The pandemic has forever changed our working lives. You may no longer be working with the same colleagues as you did before the pandemic; we all change, and therefore so does the organisation. It is difficult to predict what to expect once normality returns, but we know one thing for certain: technology is here to stay, and we need to learn to make the most of it.
Before thinking of talent retention, start with hiring wisely.
As a first step, ensure you have a strong recruitment process in place that will attract the right candidates – those who see your organisation as a long-term career opportunity and not just another temporary job or stepping stone.
You should create clear goals and expectations for your employees so they know what they are working toward and how their performance will be measured. It is also important to establish an open dialogue with them where they can share any concerns or feedback they have with you, including their preferred career pathway.
Looking inside your company is an excellent recruitment strategy, you might be pleasantly surprised by the talent that your company already has. Based on a 2012 study by Wharton University, external hires cost 18 to 20% more than internal promotions, they are 61% more likely to get sacked, and it can be up to two years before they perform to your expectations.
Be able to recognise your exceptional people.
In a world where the vast majority of companies have access to the same tools, the factor that makes the difference and makes a company more profitable is its people. In hot markets, losing outstanding talent is not only an undesirable situation but can result in substantial losses to the organisation, a risk that no one wants to take.
According to Martin G. More (author of the book The No bullsh!t Leadership), a good talent retention strategy as a leader, is to have the ability to identify exceptional individuals.
You have to be very cautious and know how to identify the people you need to keep in the organisation. One way to do this is by analysing the impact of that person’s role and performance on the organisation’s results.
Recognising your indispensable talents allows you to be proactive and offer them incentives before the competition does and is a key component of your employee retention plan.
Keep in mind that people have changed their priorities, respect their boundaries.
Before the pandemic, many people rarely spent time with their families, learning new skills, or invested time in themselves. We were simply too busy to pay attention to any ordinary but not necessarily less important daily things. However, the pandemic showed us that balancing having a life and getting things done is possible. As a manager, you need to respect people’s time and don’t make assumptions about their availability and that they should wait for you 24/7. Think about the possibility of giving more “flexible work” conditions.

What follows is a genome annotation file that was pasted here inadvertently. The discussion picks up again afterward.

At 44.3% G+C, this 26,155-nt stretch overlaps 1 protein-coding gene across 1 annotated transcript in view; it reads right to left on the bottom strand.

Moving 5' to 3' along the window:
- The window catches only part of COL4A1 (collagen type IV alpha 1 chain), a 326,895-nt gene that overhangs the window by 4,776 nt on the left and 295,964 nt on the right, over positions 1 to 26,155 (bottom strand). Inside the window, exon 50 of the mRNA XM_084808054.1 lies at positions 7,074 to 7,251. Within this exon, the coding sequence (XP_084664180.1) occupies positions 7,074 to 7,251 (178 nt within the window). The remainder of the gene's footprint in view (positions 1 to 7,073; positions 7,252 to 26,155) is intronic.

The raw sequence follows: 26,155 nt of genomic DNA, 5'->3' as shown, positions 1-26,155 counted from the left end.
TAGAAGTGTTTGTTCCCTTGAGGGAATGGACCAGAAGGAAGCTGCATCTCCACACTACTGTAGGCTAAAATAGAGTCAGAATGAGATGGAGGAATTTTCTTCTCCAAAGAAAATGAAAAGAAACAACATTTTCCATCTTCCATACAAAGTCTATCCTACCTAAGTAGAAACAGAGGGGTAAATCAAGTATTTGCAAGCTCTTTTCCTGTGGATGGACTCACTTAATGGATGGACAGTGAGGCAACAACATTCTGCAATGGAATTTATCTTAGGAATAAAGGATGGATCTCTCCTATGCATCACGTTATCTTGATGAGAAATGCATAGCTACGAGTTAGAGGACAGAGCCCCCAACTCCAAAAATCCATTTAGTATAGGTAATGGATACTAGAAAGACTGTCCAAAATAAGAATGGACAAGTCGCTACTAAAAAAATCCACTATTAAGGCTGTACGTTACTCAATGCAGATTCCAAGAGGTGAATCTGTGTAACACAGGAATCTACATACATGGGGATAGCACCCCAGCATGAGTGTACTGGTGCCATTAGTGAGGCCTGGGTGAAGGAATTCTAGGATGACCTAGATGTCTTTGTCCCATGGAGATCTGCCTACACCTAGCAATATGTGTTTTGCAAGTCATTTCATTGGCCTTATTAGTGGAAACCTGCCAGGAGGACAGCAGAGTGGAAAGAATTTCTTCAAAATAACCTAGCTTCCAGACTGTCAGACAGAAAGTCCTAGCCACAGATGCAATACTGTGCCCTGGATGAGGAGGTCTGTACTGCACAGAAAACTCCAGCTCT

People don’t quit because of their boss or money, it’s about the work they do.
You may have heard the phrase “people quit their job because of their boss” or “money is the only reason people do things”, and while sometimes it may be true, a recent Harvard Business Review article titled “Why people really quit their job” argues that when a company wanted to keep people and they left anyway, it was because they didn’t like the work they were doing, their strengths were underused or they weren’t growing in their careers.
Instead of risking losing valuable employees, act proactively. If it is within your means, offer them a salary increase without them asking for it. After all, losing them can be much more expensive. Don’t fail to implement an employee retention strategy.
If you are an organisation even with reduced financial capacity, you can offer your employees flexible work, constant recognition, or an additional incentive based on results, but most importantly, offer a work environment where they can develop and do it with autonomy. People who need permanent control are people you don’t need on your team – Don’t keep a dog and bark yourself.
In summary, the strategy that will allow you to keep your best employees is to identify them by the contribution they make to the organisation and give them enough reasons to stay with you, despite receiving other offers, because if there is one thing you can be sure of, it is that exceptional people are never short of new opportunities.
Not all organisations had the same fast and efficient technological adaptation during the pandemic. Some companies lost focus, and instead of concentrating on achieving the objectives, many managers flooded their team with tasks whose main objective was to exercise control. Long hours of unproductive Zoom meetings or constant reporting to justify the hours.
It is clear that the new work model is largely focused on results, and as managers, we must develop a strategy to ensure long-term employee retention before it is too late.